Morphological effects on expression of growth differentiation factor 15 (GDF15), a marker of metastasis

Koh Meng Aw Yong, Yu Zeng, Donald Vindivich, Jude M. Phillip, Pei Hsun Wu, Denis Wirtz, Robert H. Getzenberg

Research output: Contribution to journalArticle

Abstract

Cancer cells typically demonstrate altered morphology during the various stages of disease progression as well as metastasis. While much is known about how altered cell morphology in cancer is a result of genetic regulation, less is known about how changes in cell morphology affect cell function by influencing gene expression. In this study, we altered cell morphology in different types of cancer cells by disrupting the actin cytoskeleton or by modulating attachment and observed a rapid up-regulation of growth differentiation factor 15 (GDF15), a member of the transforming growth factor-beta (TGF-β) super-family. Strikingly, this up-regulation was sustained as long as the cell morphology remained altered but was reversed upon allowing cell morphology to return to its typical configuration. The potential significance of these findings was examined in vivo using a mouse model: a small number of cancer cells grown in diffusion chambers that altered morphology increased mouse serum GDF15. Taken together, we propose that during the process of metastasis, cancer cells experience changes in cell morphology, resulting in the increased production and secretion of GDF15 into the surrounding environment. This indicates a possible relationship between serum GDF15 levels and circulating tumor cells may exist. Further investigation into the exact nature of this relationship is warranted.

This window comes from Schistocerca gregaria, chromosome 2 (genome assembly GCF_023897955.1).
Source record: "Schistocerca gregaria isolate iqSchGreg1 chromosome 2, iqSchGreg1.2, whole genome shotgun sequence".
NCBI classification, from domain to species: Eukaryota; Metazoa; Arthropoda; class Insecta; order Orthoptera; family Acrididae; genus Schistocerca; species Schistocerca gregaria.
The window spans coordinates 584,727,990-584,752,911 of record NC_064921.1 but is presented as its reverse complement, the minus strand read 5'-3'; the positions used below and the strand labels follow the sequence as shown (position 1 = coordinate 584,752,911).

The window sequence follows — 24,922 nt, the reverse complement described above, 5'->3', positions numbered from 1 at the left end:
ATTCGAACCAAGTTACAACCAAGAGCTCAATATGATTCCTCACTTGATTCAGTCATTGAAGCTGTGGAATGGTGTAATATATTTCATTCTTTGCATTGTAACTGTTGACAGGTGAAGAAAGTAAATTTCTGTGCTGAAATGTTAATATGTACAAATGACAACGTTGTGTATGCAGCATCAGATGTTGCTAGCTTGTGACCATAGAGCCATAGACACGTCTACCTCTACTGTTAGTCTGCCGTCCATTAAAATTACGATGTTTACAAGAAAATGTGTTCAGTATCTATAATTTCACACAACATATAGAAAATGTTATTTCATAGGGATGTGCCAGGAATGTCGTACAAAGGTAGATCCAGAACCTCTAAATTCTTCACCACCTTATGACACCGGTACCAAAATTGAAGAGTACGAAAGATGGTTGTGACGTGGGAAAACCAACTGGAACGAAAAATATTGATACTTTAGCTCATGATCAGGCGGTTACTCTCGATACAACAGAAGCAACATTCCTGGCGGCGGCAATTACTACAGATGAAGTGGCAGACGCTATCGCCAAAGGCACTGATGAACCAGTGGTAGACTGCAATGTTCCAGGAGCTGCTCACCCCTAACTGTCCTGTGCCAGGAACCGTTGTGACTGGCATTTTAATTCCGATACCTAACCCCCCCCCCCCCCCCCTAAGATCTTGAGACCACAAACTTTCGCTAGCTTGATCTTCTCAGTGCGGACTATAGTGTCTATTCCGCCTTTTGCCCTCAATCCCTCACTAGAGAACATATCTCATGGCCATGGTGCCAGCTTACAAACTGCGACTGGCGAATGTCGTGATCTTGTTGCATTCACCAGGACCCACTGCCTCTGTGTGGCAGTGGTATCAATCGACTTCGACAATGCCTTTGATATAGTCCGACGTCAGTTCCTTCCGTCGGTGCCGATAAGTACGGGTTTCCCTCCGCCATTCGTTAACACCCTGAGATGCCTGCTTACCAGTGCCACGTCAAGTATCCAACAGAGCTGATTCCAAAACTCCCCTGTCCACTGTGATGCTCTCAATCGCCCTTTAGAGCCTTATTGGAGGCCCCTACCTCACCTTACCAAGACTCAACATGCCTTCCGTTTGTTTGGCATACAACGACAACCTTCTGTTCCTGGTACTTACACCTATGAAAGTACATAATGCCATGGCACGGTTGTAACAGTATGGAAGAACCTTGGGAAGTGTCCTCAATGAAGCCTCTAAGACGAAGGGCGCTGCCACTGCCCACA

Original languageEnglish (US)
Pages (from-to)362-373
Number of pages12
JournalJournal of Cellular Physiology
Volume229
Issue number3
DOIs
StatePublished - Mar 2014

ASJC Scopus subject areas

  • Physiology
  • Clinical Biochemistry
  • Cell Biology

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